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Poems

Someone In Africa Loves You

Volume 14, Issue 3  | 
Published 01/02/2018
  |

The tall blonde girl didn't come to East Africa on safari,
She was an Oxford student majoring in History
And wanted to see the sites involved in slavery
And the relics of Arab-Portuguese rivalry.
I first spied her walking alone by the swaying sea
And something about her just jumped up and bit me.
I asked her her name and she said, 'Suzanne...with an "e".'

From thence, there was no distance between us;
I took her to see the Gedi Ruins and Fort Jesus
And at night we marvelled at a sky as brilliant as a mirror
And cheered fire-eaters and limbo dancers
With ebony skins that glistened in the moonlight like razors.
Suzanne changed into tropical gear and I braided her hair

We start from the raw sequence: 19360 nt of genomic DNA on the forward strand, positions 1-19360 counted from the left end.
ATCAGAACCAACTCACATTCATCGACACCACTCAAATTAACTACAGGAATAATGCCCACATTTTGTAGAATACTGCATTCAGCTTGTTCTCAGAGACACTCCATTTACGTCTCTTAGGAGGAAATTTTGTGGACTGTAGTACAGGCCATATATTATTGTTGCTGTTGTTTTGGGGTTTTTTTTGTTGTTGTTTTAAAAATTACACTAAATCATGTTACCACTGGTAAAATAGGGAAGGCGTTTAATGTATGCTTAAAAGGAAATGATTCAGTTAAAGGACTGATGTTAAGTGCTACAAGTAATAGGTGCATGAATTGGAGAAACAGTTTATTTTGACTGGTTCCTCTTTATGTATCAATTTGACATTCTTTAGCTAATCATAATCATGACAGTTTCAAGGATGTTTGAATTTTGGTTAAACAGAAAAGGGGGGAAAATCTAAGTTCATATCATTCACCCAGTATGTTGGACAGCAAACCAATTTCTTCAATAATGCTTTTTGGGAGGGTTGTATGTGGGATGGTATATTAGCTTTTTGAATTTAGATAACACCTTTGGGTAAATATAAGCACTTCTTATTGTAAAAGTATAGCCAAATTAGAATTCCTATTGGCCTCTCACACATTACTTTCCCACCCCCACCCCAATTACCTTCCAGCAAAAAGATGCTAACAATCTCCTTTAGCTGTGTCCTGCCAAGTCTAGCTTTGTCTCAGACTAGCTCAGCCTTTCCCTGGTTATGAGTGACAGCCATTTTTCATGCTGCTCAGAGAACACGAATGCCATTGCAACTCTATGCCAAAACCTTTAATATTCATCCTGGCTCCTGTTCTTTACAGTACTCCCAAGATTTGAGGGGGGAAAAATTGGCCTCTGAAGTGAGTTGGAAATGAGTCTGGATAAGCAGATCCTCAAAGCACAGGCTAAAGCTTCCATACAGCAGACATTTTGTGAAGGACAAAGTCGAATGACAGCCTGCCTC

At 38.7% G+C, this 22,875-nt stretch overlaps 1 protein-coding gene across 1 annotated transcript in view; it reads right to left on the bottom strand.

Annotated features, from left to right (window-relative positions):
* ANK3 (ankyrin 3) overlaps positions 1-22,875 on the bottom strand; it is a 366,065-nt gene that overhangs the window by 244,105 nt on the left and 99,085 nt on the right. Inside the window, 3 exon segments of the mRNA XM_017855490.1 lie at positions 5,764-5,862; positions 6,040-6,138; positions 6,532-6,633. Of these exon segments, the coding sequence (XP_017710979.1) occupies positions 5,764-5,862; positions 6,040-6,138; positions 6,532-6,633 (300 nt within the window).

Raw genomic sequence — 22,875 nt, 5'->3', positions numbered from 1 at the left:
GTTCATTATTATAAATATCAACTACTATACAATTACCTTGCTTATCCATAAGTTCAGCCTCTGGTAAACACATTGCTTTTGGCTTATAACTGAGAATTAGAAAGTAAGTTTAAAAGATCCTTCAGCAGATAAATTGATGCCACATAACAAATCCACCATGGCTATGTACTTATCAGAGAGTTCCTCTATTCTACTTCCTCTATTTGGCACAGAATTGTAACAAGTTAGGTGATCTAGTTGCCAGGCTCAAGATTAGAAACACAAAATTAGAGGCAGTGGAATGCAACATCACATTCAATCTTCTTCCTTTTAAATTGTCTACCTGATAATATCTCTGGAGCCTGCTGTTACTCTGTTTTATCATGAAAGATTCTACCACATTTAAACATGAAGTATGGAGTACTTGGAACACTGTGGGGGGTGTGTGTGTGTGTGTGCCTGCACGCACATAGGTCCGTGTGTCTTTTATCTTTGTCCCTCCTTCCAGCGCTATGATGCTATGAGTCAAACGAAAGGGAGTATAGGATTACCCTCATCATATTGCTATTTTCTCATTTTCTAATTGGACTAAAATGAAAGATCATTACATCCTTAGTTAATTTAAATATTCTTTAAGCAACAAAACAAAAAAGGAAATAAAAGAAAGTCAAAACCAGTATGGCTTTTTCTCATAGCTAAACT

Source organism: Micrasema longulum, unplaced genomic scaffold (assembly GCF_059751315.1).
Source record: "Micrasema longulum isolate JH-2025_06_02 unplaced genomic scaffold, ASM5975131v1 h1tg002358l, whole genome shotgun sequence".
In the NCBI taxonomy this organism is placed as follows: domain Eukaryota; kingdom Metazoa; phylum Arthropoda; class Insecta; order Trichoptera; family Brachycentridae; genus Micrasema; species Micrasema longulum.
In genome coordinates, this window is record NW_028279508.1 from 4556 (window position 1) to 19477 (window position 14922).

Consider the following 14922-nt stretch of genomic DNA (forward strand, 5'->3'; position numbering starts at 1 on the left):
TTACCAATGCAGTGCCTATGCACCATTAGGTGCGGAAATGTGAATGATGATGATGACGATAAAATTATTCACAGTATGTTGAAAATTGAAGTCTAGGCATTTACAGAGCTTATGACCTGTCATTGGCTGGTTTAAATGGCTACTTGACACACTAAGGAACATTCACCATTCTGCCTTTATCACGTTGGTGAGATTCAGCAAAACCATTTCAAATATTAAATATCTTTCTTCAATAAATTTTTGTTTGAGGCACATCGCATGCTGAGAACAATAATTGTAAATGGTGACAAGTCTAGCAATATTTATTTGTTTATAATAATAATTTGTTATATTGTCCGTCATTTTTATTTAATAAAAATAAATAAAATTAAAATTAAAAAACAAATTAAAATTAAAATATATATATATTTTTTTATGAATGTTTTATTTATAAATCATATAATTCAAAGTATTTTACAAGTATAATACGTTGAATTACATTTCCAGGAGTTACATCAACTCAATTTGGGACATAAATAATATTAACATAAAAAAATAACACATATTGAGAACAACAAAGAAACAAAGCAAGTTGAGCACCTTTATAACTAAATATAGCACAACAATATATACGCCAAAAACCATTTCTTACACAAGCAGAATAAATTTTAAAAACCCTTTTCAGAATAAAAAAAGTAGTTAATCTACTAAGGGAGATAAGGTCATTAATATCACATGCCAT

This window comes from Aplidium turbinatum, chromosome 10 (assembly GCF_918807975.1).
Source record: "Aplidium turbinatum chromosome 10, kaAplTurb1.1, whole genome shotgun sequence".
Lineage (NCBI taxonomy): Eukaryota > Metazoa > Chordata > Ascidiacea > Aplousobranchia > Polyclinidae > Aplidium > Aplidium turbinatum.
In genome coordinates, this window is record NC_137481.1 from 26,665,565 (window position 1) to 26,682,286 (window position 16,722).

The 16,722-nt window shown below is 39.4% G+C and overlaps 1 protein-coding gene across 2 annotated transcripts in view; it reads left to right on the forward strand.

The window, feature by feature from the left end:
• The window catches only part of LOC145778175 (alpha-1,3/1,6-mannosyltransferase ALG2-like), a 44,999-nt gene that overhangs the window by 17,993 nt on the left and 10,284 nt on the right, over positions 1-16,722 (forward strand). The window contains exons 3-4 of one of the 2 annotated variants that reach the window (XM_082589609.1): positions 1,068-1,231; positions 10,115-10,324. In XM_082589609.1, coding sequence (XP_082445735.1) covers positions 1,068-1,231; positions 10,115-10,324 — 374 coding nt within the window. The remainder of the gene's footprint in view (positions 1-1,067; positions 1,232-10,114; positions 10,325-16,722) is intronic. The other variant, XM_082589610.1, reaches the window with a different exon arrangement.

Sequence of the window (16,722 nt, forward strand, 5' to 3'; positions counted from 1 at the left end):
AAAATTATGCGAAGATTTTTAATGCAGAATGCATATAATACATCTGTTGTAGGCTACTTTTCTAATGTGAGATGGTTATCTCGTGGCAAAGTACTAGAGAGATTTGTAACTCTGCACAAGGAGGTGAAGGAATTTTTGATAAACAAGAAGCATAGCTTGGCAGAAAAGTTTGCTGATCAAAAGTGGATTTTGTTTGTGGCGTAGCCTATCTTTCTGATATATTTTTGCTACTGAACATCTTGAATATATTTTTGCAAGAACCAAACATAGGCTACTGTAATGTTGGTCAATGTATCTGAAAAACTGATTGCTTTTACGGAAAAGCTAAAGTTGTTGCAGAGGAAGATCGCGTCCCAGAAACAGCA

And then we danced to the music of Bob Marley & The Wailers.
Wherever he was, Cupid must have been very happy -
I danced all night with Miss 'Suzanne with an "e".'

Suzanne lay on the beach for hours and got a suntan;
I taught her Swahili, she taught me cockney slang.
Wise men say that time and tide wait for no man
And all too soon it was time for Suzanne to return.
Without her, life in the tropics just isn't the same,
I'm so irritable my fellow beach boys say I'm going insane.
I sent Suzanne an e-mail saying, 'Someone in Africa loves you.'
And she replied saying, 'I miss Africa and I miss you.'
It was signed: 'Suzanne with an "e".'

Alexander Nderitu

Last modified on Monday, 05 February 2018 01:01

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